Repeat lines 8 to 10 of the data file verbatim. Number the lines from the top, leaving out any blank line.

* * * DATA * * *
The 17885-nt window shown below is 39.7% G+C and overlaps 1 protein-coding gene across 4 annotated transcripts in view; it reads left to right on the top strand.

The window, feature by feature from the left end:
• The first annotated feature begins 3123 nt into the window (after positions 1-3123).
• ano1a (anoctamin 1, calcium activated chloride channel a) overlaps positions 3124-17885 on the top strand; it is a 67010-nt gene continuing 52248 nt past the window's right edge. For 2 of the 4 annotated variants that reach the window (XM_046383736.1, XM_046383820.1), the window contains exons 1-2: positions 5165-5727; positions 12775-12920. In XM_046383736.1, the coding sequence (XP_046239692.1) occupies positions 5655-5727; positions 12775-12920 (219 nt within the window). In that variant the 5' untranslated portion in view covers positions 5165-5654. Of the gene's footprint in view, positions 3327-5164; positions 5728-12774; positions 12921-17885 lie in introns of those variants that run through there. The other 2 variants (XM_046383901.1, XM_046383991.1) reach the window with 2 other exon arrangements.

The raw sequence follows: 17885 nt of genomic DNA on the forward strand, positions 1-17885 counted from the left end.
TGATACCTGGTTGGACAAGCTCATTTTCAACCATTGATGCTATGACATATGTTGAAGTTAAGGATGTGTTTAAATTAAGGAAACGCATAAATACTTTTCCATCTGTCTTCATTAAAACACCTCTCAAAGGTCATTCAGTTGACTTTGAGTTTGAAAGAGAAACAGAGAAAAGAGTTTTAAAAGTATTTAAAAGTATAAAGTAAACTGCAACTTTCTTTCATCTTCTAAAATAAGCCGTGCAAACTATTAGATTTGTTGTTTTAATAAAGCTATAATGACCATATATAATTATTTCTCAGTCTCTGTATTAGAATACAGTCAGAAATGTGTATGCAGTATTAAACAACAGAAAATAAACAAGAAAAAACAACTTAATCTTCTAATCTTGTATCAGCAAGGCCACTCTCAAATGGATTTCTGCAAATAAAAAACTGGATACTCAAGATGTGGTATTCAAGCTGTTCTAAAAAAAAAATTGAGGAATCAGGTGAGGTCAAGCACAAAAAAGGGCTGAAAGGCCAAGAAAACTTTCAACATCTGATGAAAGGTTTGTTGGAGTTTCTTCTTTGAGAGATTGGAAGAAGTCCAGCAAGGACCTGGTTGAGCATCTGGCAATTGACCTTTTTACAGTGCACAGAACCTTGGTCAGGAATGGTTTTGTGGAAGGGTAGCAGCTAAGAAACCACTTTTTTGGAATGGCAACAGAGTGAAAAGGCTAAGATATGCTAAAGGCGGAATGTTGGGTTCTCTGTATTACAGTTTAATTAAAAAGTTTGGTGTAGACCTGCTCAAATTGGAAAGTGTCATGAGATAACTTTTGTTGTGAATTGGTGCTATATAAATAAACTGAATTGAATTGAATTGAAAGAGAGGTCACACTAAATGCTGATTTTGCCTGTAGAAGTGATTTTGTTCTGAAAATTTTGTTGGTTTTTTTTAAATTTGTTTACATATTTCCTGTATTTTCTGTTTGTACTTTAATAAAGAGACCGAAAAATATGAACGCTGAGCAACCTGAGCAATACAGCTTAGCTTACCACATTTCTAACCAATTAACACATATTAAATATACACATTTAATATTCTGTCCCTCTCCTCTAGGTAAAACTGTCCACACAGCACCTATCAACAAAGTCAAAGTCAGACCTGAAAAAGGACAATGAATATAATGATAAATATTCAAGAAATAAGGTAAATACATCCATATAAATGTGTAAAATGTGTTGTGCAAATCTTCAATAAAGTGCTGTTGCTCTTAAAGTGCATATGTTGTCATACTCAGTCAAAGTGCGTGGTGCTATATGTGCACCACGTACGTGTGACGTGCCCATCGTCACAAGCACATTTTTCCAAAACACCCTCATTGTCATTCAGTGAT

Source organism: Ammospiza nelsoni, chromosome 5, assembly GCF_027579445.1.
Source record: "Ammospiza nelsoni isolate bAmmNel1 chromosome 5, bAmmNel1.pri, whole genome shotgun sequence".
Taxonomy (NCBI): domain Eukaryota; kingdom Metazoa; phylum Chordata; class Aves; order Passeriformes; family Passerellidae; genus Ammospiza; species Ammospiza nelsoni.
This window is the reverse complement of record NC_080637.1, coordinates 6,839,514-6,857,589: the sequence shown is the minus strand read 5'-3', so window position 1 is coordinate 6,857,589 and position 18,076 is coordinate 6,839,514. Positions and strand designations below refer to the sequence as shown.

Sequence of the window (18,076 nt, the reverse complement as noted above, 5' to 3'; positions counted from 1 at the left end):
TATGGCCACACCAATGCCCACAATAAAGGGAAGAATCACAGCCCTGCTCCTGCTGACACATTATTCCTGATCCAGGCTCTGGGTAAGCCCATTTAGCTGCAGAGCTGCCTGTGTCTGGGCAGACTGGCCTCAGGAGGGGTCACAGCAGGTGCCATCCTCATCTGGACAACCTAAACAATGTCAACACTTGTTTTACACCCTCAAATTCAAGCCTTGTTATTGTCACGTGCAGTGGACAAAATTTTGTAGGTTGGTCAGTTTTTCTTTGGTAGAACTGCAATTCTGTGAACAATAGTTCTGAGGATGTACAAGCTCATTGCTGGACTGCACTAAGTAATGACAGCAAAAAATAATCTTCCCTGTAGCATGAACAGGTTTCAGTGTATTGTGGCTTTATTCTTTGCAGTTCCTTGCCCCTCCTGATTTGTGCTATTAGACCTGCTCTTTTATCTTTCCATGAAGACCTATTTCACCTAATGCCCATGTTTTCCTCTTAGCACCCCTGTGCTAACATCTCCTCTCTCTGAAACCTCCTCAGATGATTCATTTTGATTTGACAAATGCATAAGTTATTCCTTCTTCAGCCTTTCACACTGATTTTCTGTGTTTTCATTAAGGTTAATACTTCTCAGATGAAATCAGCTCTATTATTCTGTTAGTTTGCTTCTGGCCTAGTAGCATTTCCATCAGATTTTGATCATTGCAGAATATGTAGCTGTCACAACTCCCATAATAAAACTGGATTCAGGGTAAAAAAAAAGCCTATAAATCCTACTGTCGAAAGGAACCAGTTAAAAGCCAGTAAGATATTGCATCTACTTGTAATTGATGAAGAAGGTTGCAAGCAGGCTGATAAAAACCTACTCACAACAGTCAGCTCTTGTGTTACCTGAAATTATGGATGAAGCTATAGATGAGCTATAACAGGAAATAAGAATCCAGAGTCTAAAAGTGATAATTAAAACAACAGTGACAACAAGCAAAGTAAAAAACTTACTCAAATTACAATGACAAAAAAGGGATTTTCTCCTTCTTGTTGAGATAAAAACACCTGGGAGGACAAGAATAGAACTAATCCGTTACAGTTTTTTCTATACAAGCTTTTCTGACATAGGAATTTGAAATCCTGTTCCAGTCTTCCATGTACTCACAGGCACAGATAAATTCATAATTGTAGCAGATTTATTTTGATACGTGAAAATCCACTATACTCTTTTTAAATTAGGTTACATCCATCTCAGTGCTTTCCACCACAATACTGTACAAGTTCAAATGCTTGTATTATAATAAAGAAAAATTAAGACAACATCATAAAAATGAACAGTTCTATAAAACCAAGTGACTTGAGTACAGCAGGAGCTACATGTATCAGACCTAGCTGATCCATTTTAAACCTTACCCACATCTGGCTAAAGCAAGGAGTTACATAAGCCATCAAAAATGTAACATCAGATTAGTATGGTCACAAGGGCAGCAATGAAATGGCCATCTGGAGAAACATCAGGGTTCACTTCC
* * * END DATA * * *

Source record: "Ammospiza nelsoni isolate bAmmNel1 chromosome 5, bAmmNel1.pri, whole genome shotgun sequence".
Taxonomy (NCBI): domain Eukaryota; kingdom Metazoa; phylum Chordata; class Aves; order Passeriformes; family Passerellidae; genus Ammospiza; species Ammospiza nelsoni.
This window is the reverse complement of record NC_080637.1, coordinates 6,839,514-6,857,589: the sequence shown is the minus strand read 5'-3', so window position 1 is coordinate 6,857,589 and position 18,076 is coordinate 6,839,514. Positions and strand designations below refer to the sequence as shown.